Dollars and Sex

How economics influences sex and love

Why Do Mothers Care More About Their Children Than Fathers?

Paradoxically, the more you believe that male and female roles in the family are biologically predetermined, the more you should be willing to support the idea of women working outside of the home. And the more that you believe that women’s caring role has been socially imposed, the more you should be in favor of women staying home to care for children. Read More

What it sounds like your

What it sounds like your saying is that money is the only thing that matters in caring for children. But most kids, when asked, would rather have their parents time than their money, especially when they are younger. There's no discussion here of bonding, or being there for or being with children. I'm not saying that women should or shouldn't work outside the home, but pointing out that money isn't the only, or even necessarily the most important, factor in child-rearing.

The most important factor in child rearing

I am not necessarily trying to describe the experience of most kids. I don't doubt that for the many children who have everything they need to lead a healthy and happy childhood that having a mother who is able to allocate more of the families resources in their favour will not improve their welfare. For the children who live in poverty, those who do not have everything they need to have a healthy and happy childhood, the difference between having a mother who can see that their needs are met first and one who can not would make a substantial difference to their welfare.

I would never argue that money is the only thing that matters, but to say that it is doesn't matter is to assume a higher standard of living that many children are experiencing in reality.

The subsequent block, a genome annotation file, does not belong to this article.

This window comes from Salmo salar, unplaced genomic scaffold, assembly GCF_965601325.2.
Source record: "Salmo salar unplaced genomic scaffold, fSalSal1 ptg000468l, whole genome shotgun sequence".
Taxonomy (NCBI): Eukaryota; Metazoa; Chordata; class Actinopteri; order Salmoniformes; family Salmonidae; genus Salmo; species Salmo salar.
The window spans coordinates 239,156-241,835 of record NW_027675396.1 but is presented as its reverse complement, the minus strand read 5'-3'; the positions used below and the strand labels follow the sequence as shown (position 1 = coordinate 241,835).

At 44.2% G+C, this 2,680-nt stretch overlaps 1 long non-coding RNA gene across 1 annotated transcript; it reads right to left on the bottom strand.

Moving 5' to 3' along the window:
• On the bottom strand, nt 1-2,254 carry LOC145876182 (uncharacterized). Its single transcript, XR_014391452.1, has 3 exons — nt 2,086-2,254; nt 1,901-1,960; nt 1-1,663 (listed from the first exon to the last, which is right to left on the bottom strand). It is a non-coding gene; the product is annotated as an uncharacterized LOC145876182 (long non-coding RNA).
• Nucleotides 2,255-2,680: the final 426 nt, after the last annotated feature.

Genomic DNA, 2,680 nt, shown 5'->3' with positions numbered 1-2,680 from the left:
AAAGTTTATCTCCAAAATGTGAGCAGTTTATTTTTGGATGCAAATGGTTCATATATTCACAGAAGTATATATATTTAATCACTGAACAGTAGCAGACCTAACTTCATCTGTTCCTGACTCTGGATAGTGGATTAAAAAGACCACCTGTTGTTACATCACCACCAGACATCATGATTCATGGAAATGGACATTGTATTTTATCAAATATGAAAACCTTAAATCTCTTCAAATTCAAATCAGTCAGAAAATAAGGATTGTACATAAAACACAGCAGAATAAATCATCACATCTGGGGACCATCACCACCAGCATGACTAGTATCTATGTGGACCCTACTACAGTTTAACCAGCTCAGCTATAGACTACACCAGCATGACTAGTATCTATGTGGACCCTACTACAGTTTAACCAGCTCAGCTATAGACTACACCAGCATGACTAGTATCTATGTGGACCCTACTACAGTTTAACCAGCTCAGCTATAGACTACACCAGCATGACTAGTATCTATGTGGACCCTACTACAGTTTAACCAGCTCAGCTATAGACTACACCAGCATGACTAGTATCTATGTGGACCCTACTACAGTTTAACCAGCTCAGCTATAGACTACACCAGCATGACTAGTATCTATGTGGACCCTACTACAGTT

I didn't see anything in the

I didn't see anything in the article that mentioned families in poverty. If a family is in poverty, then whether or not a mom works has nothing to do with being biologically wired or socialized to care more. If they need the money, they need the money.

Deciding whether or not to work based on biology vs. sociology is a decision only people with options get to make. People in poverty don't have those kinds of options.

And for families in poverty, there is a strong possibility that the mom doesn't have enough earning power to afford daycare and have enough left over to contribute substantially to the household income. If she did, they likely wouldn't be in poverty. Very few families will choose poverty when other viable options, (such as mom being able to earn a livable income) are available.

Having been both a married, stay-at-home mom and a single, full-time working mom, and earning just enough to make ends meet in both situations, I do understand how family finances work, how it affects power in a relationship and how it affects children.

There are a lot of

There are a lot of conclusions coming from the reading of this article but I think the bottom line is:

If you are in poverty and have children. The most beneficial thing to do for the children is to have the mother work instead of the father.. Because while both work to bring home $600 a paycheck, the mom will spend $300 of it on her children while the father would more likely only spend $200 on the children - keeping the extra $100 for himself.

It is in the child's best interest to have the least selfish person attaining and allocating the resources because women will be more giving of those resources whereas men would use it as a power play to benefit himself over his offspring.

Honestly, I think some people

Honestly, I think some people really don't have a clue what poverty looks like or feels like up close. Maybe it's because it's being viewed from a distance. We were never quite in poverty, but always a paycheck or two away from it. The ideas mentioned here and in the article are so far away from the reality of poverty it's almost silly.

People are coming up with ideas off the top of their heads about what they think will cure poverty, with no studies, and nothing to support these ideas that have nothing to do with practical, day-to-day issues.

First of all, what if dad can earn more money than mom? This happens a lot. He may bring home $600, but she only brings home $400. Kids are better off when dad works.